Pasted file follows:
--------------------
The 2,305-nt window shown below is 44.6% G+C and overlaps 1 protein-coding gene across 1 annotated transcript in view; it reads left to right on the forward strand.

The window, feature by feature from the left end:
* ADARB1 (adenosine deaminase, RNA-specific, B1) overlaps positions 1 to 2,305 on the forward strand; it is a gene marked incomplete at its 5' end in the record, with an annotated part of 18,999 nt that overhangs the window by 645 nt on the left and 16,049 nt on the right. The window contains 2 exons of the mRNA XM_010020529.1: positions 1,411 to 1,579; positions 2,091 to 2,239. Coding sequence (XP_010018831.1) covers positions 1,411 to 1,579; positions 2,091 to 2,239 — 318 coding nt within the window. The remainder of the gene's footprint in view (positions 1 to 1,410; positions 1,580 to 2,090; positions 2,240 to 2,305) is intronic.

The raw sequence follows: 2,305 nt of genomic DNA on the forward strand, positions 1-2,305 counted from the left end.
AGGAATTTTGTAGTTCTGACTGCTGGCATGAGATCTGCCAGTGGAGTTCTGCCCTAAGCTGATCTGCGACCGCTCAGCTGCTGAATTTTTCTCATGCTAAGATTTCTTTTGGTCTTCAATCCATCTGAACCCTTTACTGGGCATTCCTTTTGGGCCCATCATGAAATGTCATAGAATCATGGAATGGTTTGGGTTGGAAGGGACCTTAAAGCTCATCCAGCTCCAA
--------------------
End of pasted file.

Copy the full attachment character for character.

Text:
The 2,305-nt window shown below is 44.6% G+C and overlaps 1 protein-coding gene across 1 annotated transcript in view; it reads left to right on the forward strand.

The window, feature by feature from the left end:
* ADARB1 (adenosine deaminase, RNA-specific, B1) overlaps positions 1 to 2,305 on the forward strand; it is a gene marked incomplete at its 5' end in the record, with an annotated part of 18,999 nt that overhangs the window by 645 nt on the left and 16,049 nt on the right. The window contains 2 exons of the mRNA XM_010020529.1: positions 1,411 to 1,579; positions 2,091 to 2,239. Coding sequence (XP_010018831.1) covers positions 1,411 to 1,579; positions 2,091 to 2,239 — 318 coding nt within the window. The remainder of the gene's footprint in view (positions 1 to 1,410; positions 1,580 to 2,090; positions 2,240 to 2,305) is intronic.

The raw sequence follows: 2,305 nt of genomic DNA on the forward strand, positions 1-2,305 counted from the left end.
AGGAATTTTGTAGTTCTGACTGCTGGCATGAGATCTGCCAGTGGAGTTCTGCCCTAAGCTGATCTGCGACCGCTCAGCTGCTGAATTTTTCTCATGCTAAGATTTCTTTTGGTCTTCAATCCATCTGAACCCTTTACTGGGCATTCCTTTTGGGCCCATCATGAAATGTCATAGAATCATGGAATGGTTTGGGTTGGAAGGGACCTTAAAGCTCATCCAGCTCCAA